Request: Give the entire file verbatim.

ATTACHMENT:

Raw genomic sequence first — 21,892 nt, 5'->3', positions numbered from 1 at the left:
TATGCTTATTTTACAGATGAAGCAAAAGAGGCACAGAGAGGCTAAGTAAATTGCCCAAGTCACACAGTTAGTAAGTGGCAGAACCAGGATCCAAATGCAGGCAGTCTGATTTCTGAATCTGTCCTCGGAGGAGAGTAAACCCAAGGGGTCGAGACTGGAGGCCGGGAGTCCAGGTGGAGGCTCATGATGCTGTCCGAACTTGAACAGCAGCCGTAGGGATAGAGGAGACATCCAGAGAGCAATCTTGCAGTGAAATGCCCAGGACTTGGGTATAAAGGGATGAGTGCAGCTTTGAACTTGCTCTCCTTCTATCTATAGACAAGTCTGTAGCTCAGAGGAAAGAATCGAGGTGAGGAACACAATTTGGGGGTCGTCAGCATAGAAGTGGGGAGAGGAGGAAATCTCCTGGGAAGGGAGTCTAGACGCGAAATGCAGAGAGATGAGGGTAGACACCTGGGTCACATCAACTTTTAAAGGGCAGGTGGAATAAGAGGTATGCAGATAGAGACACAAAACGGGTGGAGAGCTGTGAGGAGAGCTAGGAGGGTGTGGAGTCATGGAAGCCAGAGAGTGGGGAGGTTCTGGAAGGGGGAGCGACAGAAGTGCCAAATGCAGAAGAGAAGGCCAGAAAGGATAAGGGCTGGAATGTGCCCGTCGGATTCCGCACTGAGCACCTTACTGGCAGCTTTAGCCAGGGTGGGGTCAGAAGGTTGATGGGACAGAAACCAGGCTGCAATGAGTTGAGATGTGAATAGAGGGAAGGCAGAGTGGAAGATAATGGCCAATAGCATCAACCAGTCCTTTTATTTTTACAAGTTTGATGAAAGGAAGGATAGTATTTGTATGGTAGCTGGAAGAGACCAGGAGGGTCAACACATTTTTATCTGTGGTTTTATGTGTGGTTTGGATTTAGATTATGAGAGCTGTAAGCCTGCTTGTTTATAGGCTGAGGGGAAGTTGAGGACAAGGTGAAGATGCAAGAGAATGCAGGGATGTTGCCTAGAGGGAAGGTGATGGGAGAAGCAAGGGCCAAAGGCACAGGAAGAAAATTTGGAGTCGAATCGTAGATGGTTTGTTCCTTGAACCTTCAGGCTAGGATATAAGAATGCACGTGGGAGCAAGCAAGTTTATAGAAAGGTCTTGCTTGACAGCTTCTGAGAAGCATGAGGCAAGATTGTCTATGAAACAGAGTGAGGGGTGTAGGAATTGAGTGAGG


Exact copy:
Raw genomic sequence first — 21,892 nt, 5'->3', positions numbered from 1 at the left:
TATGCTTATTTTACAGATGAAGCAAAAGAGGCACAGAGAGGCTAAGTAAATTGCCCAAGTCACACAGTTAGTAAGTGGCAGAACCAGGATCCAAATGCAGGCAGTCTGATTTCTGAATCTGTCCTCGGAGGAGAGTAAACCCAAGGGGTCGAGACTGGAGGCCGGGAGTCCAGGTGGAGGCTCATGATGCTGTCCGAACTTGAACAGCAGCCGTAGGGATAGAGGAGACATCCAGAGAGCAATCTTGCAGTGAAATGCCCAGGACTTGGGTATAAAGGGATGAGTGCAGCTTTGAACTTGCTCTCCTTCTATCTATAGACAAGTCTGTAGCTCAGAGGAAAGAATCGAGGTGAGGAACACAATTTGGGGGTCGTCAGCATAGAAGTGGGGAGAGGAGGAAATCTCCTGGGAAGGGAGTCTAGACGCGAAATGCAGAGAGATGAGGGTAGACACCTGGGTCACATCAACTTTTAAAGGGCAGGTGGAATAAGAGGTATGCAGATAGAGACACAAAACGGGTGGAGAGCTGTGAGGAGAGCTAGGAGGGTGTGGAGTCATGGAAGCCAGAGAGTGGGGAGGTTCTGGAAGGGGGAGCGACAGAAGTGCCAAATGCAGAAGAGAAGGCCAGAAAGGATAAGGGCTGGAATGTGCCCGTCGGATTCCGCACTGAGCACCTTACTGGCAGCTTTAGCCAGGGTGGGGTCAGAAGGTTGATGGGACAGAAACCAGGCTGCAATGAGTTGAGATGTGAATAGAGGGAAGGCAGAGTGGAAGATAATGGCCAATAGCATCAACCAGTCCTTTTATTTTTACAAGTTTGATGAAAGGAAGGATAGTATTTGTATGGTAGCTGGAAGAGACCAGGAGGGTCAACACATTTTTATCTGTGGTTTTATGTGTGGTTTGGATTTAGATTATGAGAGCTGTAAGCCTGCTTGTTTATAGGCTGAGGGGAAGTTGAGGACAAGGTGAAGATGCAAGAGAATGCAGGGATGTTGCCTAGAGGGAAGGTGATGGGAGAAGCAAGGGCCAAAGGCACAGGAAGAAAATTTGGAGTCGAATCGTAGATGGTTTGTTCCTTGAACCTTCAGGCTAGGATATAAGAATGCACGTGGGAGCAAGCAAGTTTATAGAAAGGTCTTGCTTGACAGCTTCTGAGAAGCATGAGGCAAGATTGTCTATGAAACAGAGTGAGGGGTGTAGGAATTGAGTGAGG